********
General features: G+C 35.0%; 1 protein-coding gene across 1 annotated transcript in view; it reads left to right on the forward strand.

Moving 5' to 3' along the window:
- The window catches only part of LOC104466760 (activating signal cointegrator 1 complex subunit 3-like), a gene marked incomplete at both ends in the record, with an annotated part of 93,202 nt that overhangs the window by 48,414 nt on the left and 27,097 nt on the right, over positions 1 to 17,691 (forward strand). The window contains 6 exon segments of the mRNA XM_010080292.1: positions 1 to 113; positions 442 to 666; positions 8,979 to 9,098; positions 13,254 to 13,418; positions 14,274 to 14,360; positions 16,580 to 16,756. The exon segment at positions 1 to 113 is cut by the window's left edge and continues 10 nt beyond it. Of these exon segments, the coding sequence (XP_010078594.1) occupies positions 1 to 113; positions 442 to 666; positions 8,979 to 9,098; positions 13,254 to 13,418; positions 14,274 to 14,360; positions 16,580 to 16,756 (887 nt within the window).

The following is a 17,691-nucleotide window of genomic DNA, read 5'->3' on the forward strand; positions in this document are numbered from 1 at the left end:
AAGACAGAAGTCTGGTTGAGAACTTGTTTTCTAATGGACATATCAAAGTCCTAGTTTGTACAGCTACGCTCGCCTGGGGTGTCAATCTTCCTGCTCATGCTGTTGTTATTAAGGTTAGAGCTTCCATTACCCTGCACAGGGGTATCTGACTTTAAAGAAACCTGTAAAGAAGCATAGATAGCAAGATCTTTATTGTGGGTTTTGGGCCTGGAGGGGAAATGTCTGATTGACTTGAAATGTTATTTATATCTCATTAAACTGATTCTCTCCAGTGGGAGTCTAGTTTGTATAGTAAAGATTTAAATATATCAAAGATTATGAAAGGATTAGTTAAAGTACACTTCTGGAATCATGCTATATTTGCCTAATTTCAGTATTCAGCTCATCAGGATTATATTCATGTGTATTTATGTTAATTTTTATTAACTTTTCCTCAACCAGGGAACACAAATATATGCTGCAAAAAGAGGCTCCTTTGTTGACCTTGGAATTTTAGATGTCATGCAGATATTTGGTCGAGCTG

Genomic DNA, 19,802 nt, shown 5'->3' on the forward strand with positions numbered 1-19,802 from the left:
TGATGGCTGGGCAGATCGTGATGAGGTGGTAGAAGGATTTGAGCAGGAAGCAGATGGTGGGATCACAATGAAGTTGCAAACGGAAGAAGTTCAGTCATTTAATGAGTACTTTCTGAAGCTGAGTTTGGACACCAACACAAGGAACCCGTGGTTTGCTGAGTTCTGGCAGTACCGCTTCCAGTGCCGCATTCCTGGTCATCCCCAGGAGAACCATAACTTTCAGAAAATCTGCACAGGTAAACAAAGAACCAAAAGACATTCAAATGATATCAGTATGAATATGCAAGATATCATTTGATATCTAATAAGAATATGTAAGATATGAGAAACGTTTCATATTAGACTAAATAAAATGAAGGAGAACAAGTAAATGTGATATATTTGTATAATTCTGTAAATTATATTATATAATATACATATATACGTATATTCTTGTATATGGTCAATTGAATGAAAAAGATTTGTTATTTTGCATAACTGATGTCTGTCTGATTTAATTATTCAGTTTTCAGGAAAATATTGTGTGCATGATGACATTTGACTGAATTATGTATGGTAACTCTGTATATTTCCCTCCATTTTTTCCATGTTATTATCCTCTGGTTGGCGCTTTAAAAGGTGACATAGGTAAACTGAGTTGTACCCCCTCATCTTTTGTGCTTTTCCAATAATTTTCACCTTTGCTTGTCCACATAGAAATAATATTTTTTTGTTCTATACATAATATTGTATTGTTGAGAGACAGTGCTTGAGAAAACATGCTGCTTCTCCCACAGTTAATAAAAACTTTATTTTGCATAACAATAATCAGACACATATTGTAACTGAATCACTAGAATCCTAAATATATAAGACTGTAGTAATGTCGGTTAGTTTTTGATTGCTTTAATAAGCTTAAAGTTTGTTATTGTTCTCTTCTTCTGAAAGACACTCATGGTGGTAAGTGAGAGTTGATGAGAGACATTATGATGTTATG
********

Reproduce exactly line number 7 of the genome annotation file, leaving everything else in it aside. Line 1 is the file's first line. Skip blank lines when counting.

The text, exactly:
TGATGGCTGGGCAGATCGTGATGAGGTGGTAGAAGGATTTGAGCAGGAAGCAGATGGTGGGATCACAATGAAGTTGCAAACGGAAGAAGTTCAGTCATTTAATGAGTACTTTCTGAAGCTGAGTTTGGACACCAACACAAGGAACCCGTGGTTTGCTGAGTTCTGGCAGTACCGCTTCCAGTGCCGCATTCCTGGTCATCCCCAGGAGAACCATAACTTTCAGAAAATCTGCACAGGTAAACAAAGAACCAAAAGACATTCAAATGATATCAGTATGAATATGCAAGATATCATTTGATATCTAATAAGAATATGTAAGATATGAGAAACGTTTCATATTAGACTAAATAAAATGAAGGAGAACAAGTAAATGTGATATATTTGTATAATTCTGTAAATTATATTATATAATATACATATATACGTATATTCTTGTATATGGTCAATTGAATGAAAAAGATTTGTTATTTTGCATAACTGATGTCTGTCTGATTTAATTATTCAGTTTTCAGGAAAATATTGTGTGCATGATGACATTTGACTGAATTATGTATGGTAACTCTGTATATTTCCCTCCATTTTTTCCATGTTATTATCCTCTGGTTGGCGCTTTAAAAGGTGACATAGGTAAACTGAGTTGTACCCCCTCATCTTTTGTGCTTTTCCAATAATTTTCACCTTTGCTTGTCCACATAGAAATAATATTTTTTTGTTCTATACATAATATTGTATTGTTGAGAGACAGTGCTTGAGAAAACATGCTGCTTCTCCCACAGTTAATAAAAACTTTATTTTGCATAACAATAATCAGACACATATTGTAACTGAATCACTAGAATCCTAAATATATAAGACTGTAGTAATGTCGGTTAGTTTTTGATTGCTTTAATAAGCTTAAAGTTTGTTATTGTTCTCTTCTTCTGAAAGACACTCATGGTGGTAAGTGAGAGTTGATGAGAGACATTATGATGTTATG